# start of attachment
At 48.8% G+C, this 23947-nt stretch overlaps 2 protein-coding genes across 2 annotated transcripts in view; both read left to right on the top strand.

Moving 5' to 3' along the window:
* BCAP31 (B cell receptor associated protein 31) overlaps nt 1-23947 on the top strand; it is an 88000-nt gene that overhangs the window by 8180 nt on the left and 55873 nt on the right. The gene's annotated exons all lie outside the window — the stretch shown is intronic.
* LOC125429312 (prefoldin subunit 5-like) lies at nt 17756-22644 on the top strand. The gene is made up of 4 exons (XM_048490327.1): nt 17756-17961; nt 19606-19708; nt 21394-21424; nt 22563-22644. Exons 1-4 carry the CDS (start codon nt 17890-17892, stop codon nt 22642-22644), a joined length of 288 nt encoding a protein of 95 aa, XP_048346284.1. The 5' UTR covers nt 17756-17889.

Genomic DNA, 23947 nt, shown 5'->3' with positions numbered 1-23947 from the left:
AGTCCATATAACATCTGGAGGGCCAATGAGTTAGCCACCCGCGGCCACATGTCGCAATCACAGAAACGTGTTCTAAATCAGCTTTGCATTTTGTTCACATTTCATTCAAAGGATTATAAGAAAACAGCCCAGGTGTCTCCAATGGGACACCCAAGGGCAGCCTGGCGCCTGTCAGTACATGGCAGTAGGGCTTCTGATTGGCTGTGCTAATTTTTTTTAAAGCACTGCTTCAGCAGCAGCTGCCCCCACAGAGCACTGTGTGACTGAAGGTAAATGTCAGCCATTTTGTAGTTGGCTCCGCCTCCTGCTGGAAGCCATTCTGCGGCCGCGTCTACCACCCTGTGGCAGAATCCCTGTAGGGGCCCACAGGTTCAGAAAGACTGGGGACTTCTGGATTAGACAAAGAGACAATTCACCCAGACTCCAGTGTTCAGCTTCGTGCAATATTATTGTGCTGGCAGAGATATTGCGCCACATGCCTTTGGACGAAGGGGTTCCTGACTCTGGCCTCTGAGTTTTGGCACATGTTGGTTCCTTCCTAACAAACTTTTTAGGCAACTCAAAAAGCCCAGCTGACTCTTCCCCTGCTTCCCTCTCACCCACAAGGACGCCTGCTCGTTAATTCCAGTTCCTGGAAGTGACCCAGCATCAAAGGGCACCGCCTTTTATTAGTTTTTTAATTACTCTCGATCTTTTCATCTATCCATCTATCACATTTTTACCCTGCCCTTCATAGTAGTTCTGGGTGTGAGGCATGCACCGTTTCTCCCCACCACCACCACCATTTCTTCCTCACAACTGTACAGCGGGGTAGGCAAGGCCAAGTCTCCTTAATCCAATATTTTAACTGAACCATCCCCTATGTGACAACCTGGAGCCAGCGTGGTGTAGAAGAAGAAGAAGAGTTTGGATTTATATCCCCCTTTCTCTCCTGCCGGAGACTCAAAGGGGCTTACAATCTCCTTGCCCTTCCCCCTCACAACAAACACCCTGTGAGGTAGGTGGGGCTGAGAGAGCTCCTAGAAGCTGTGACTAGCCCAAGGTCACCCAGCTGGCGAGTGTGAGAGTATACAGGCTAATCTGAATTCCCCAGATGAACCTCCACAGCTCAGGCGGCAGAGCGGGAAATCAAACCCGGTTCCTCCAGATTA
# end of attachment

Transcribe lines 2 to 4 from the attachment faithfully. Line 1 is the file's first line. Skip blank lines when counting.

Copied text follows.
Moving 5' to 3' along the window:
* BCAP31 (B cell receptor associated protein 31) overlaps nt 1-23947 on the top strand; it is an 88000-nt gene that overhangs the window by 8180 nt on the left and 55873 nt on the right. The gene's annotated exons all lie outside the window — the stretch shown is intronic.
* LOC125429312 (prefoldin subunit 5-like) lies at nt 17756-22644 on the top strand. The gene is made up of 4 exons (XM_048490327.1): nt 17756-17961; nt 19606-19708; nt 21394-21424; nt 22563-22644. Exons 1-4 carry the CDS (start codon nt 17890-17892, stop codon nt 22642-22644), a joined length of 288 nt encoding a protein of 95 aa, XP_048346284.1. The 5' UTR covers nt 17756-17889.